Last June, in an attempt to put more pressure on Burlington’s bartenders, the Department of Liquor Control increased the penalties for over-serving and serving to minors. The city and state are making it perfectly clear that all the responsibility for alcohol-related problems rests on the server’s shoulders. It’s just another example of how in today’s society, people avoid personal responsibility by dumping it onto someone else.

That reminds me of an incident that occurred last fall. Three University of Vermont students, all of them 21 or older, purchased a bottle of liquor from Pearl St. Beverage early in the evening of a Thursday night. After consuming some of the bottle, they hit the bars downtown. Ending up at Rasputin’s, they videotaped themselves partying and downing a lot of shots. Rasputin’s employees determined they were too intoxicated to remain in the bar and escorted them out. All three got into a vehicle, and continued to pass around the bottle, still videotaping. One of the students decided to drive home, but en route lost control of the vehicle and slammed into a parked car. One of them suffered minor injuries, and the driver was given a DUI. So, who was responsible for the accident?

No Pearl St. Beverage employee or Rasputin’s bartender was charged with any violation, so it appears the driver was held accountable in this case. Allegedly, things were smoothed over by the driver’s influential father. The only reason I know about the incident is because I know the three persons involved from school. But what if one of the students was seriously hurt or even killed in the accident? It’s likely that the videotape would be used to prosecute the bartender at Rasputin’s for over-serving the students.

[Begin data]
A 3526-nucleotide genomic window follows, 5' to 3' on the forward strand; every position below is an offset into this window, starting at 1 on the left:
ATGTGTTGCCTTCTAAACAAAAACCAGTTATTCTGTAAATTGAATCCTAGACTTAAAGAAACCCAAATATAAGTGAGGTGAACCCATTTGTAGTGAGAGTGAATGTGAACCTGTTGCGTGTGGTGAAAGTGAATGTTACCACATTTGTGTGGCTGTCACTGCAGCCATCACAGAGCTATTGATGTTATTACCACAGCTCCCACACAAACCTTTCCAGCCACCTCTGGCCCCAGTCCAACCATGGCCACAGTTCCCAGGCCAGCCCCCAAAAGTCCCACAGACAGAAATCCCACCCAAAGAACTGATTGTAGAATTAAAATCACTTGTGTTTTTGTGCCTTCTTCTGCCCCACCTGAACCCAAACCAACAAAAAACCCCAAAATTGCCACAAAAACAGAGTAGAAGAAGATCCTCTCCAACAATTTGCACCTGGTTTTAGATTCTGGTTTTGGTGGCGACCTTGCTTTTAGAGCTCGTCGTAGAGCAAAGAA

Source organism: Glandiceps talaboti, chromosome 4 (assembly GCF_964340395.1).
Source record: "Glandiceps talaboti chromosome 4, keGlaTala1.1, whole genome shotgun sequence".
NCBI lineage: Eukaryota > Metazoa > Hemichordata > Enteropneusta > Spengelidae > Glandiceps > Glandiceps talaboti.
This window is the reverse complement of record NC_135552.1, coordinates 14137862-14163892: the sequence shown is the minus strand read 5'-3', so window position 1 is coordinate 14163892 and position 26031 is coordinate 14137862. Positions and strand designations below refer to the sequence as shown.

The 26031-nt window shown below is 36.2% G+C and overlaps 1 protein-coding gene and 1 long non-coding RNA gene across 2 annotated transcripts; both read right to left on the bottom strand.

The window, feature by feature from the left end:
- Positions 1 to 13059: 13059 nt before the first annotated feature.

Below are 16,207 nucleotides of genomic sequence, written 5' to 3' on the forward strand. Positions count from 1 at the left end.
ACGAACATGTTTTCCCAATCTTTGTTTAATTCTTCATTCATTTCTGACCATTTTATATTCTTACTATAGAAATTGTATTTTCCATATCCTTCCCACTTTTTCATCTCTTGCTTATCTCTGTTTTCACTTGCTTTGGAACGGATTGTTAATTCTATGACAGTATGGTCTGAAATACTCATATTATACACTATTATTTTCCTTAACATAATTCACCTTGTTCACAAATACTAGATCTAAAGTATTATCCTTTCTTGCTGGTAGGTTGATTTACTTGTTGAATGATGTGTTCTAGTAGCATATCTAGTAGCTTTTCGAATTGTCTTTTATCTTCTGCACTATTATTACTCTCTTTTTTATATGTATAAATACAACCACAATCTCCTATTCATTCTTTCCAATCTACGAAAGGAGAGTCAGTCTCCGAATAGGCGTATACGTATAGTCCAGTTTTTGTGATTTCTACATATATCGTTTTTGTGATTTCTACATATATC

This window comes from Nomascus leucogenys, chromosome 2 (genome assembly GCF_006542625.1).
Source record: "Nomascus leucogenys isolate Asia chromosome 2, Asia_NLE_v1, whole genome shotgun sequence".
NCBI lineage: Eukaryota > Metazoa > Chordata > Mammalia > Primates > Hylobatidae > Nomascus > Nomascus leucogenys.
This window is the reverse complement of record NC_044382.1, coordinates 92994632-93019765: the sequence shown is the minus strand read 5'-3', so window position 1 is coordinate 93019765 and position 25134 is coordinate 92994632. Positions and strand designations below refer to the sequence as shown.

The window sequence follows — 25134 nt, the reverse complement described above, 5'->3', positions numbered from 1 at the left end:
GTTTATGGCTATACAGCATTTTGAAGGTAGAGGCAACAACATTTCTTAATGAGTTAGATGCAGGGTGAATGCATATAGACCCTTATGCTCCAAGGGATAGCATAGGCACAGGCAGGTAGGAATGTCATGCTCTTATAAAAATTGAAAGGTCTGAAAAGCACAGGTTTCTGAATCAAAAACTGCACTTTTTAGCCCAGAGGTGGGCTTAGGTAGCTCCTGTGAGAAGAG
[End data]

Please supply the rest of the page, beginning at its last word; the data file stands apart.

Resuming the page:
By coming down on Burlington’s bars and bartenders, the city is sending a message to bar patrons: that drinkers won’t be held responsible for their actions because it’s the bartenders fault for getting them drunk. Is this the right message to be putting out? Is it helping to solve alcohol abuse and related problems?

There’s no clear or obvious answer to these questions. Students aren’t changing their attitudes toward drinking. They’re as reckless and wild as ever. Case in point: One of the students in that accident — with two black eyes and a cut-up face — was sitting right in front of me, ordering drinks, the following night.

Buddy Lyte is a pseudonym for a local bartender who doesn’t want to lose his job – yet.